Coordinates 2652

Uploaded July 4, 2014

Recorded July 2014

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-
1,833 f
499 f
0
2.9
5.8
11.64 mi

Viewed 1451 times, downloaded 46 times

near Cochrane, Aisén (Chile)

The Tamango National Reserve is one of the icons of the Aysén Region. Great hiking trails, an excellent river for kayak or fishing, a crystal clear lake, and important habitat for a beautiful native deer in danger of extinction, await you in this protected area just minutes from Cochrane.
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The Tamango National Reserve

The 6,925 hectares of the Tamango National Reserve, located six kilometers from Cochrane, are estimated to be the home for approximately 40 huemules, one of the largest concentrations of huemules in all of Patagonia. It’s a big area and a small number so there’s no guarantee that you’ll see them, but the Reserve is a beautiful place to explore and you MIGHT be graced with the luck of a sighting. You can enjoy a variety of activities during your visit, including boating and sport fishing in the Cochrane River and Lake, and exploring the trails of Cerros Tamango, Tamanguito and Húngaro. The Tamango National Reserve plays a critical role in the protection of remaining habitat and is home to one of the larger remaining populations. In the Visitor Reception Office, you can find more information about this huemul population and learn about the studies and protective measures being taken by CONAF. It’s important that you join the efforts. Take special care that your presence on the trails and waterways of the Reserve do not interrupt the daily life and habits of the huemul! Remember to limit your interactions to photos, taken at a distance, so that you do not cause stress or shock. Armed with these simple tips you’ll be prepared to enjoy the incredible scenery and special fauna of the Reserve in a responsible and respectful manner.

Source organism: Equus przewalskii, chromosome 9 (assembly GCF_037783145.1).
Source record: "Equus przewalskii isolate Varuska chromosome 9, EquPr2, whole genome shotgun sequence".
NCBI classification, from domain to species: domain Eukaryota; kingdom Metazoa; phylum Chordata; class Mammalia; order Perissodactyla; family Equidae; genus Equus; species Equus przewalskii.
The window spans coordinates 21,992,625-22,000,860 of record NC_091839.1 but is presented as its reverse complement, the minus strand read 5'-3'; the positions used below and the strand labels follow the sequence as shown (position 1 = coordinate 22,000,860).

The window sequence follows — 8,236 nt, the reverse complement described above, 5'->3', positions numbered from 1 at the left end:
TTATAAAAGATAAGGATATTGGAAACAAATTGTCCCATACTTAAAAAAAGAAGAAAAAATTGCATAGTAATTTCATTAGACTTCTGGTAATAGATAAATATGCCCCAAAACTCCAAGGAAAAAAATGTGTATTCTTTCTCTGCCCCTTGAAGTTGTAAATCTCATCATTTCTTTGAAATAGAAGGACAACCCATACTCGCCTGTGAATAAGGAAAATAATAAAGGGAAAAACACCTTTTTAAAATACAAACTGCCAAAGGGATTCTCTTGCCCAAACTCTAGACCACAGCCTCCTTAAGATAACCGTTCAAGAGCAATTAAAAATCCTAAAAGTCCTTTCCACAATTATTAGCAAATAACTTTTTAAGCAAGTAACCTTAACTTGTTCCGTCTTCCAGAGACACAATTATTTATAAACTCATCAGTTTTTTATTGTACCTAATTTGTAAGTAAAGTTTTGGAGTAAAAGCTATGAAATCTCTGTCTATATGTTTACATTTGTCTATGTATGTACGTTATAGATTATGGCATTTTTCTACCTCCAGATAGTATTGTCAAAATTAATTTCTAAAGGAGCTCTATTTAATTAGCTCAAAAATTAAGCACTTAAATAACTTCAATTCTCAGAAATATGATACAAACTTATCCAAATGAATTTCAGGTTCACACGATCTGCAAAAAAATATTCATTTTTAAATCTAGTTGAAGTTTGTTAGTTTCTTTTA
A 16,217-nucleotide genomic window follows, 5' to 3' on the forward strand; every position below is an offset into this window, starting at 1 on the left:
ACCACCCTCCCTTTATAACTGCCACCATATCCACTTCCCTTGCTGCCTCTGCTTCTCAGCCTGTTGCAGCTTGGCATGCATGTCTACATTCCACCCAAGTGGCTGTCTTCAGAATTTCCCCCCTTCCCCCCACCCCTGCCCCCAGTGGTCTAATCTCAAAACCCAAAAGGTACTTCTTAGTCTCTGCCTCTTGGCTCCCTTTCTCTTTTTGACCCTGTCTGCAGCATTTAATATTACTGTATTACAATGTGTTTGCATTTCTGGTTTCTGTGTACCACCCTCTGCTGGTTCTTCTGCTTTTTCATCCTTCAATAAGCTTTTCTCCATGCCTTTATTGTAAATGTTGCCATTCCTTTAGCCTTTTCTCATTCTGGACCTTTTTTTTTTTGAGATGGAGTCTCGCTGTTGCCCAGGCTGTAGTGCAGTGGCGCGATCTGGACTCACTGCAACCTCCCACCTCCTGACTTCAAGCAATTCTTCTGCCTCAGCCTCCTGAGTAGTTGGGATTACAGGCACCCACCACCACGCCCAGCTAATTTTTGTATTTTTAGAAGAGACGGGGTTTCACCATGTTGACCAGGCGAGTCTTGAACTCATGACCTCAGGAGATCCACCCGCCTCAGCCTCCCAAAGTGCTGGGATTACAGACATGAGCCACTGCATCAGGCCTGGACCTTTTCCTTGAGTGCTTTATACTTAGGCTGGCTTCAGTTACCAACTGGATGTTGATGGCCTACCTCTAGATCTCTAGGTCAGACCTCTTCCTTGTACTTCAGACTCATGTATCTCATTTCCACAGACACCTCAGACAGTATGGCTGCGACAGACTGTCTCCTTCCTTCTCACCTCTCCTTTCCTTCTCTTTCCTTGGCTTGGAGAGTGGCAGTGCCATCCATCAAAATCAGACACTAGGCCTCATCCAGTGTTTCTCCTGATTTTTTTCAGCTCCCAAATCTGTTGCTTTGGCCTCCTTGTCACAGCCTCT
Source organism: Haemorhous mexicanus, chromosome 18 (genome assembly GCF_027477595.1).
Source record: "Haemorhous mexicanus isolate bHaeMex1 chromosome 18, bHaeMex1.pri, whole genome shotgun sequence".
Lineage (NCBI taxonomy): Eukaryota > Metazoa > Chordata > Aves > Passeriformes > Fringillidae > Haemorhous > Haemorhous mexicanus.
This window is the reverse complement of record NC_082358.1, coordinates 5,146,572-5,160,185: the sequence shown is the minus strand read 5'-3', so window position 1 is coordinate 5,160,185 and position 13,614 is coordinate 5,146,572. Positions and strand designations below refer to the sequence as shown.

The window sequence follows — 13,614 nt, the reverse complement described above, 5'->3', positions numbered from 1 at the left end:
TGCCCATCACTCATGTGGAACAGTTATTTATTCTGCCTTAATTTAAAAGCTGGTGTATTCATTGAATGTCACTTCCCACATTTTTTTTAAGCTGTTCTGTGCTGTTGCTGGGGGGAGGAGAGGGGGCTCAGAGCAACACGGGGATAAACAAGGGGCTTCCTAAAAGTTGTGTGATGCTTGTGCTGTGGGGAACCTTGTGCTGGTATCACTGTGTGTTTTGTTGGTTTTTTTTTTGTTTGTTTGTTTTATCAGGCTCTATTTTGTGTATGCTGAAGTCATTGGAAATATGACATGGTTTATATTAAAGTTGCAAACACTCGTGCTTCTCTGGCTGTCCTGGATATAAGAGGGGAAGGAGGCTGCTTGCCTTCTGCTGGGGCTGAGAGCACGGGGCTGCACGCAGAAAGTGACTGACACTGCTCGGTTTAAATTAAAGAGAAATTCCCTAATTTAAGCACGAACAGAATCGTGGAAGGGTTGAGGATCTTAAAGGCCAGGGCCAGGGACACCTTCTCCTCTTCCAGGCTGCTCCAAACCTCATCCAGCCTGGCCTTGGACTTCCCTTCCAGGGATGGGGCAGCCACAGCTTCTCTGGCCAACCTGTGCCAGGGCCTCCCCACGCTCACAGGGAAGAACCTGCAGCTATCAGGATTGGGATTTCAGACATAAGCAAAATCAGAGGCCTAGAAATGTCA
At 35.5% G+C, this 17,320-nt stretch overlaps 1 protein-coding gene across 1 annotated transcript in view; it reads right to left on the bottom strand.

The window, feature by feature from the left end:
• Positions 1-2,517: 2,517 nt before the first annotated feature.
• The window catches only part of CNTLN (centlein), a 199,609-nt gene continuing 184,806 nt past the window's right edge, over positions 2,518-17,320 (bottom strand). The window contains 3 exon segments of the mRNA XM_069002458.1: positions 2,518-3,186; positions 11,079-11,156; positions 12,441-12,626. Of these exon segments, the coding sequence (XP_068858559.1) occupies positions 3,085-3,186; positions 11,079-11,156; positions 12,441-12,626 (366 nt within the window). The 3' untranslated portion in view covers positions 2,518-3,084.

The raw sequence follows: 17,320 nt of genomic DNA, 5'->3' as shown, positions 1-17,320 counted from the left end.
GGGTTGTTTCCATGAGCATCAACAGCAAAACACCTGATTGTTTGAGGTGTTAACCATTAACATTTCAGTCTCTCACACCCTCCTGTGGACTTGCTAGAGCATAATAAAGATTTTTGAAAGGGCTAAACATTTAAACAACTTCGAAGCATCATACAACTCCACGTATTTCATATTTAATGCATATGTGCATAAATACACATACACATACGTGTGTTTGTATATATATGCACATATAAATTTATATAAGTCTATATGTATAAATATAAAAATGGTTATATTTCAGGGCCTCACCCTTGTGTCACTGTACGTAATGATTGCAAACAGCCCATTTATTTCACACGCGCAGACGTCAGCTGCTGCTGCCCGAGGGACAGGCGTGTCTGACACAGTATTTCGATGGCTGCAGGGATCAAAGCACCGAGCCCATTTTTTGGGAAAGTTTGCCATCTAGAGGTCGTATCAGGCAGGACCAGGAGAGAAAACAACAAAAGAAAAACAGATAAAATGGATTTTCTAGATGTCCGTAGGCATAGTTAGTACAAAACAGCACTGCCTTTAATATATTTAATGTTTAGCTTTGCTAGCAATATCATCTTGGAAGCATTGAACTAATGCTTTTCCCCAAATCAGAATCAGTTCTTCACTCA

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Conaf Oficces

The huemul is Chile’s most famous and well-known deer, even though the majority of Chileans have only seen one in photos or on the country’s national shield. You won’t see them in a zoo because they are very fragile creatures that do not survive in captivity. In fact, practically the only possibility for observing this shy creature is to venture to Patagonia. Once you arrive it’s still a challenge; you’ll need to have patience, know how to choose the right place, and be graced with a bit of good luck. How do I recognize them? The Huemul, or South Andean Deer, (hippocamelus bisulcus), is a mammal of the family Cervidae. It has a stocky build and short legs. Bucks can reach 165 cm in length, while does are a little smaller. Their thick and dense coat is beige or dark-brown, depending on the season. Their ears and tail are from 4 to 8 cm in length. The bucks have forked antlers that can reach 30 cm in length. They weigh between 40 and 100 Kg. The huemul is an herbivorous animal which feeds on bushes, grasses and tree sprouts, as well as the lichen found on rocks in mountainous areas. During much of the year, the male huemul ranges alone, while the does and their fawns live in small family groups of 2 or 3; however, this depends on the time of year and the mating cycle. There are a handful of local guides in Cochrane who offer trekking and huemul observation in the Reserve. Some also participate in local research led by Conaf, like the annual census in the Reserve. They can share their experience and knowledge as you hike, helping you to understand the habits of the huemul and the natural history of the area. Contact the Conaf offices in Cochrane for recommendations: Río Nef 417; (067) 2522164; www.conaf.cl/conaf/seccion-conaf-aysen.html.

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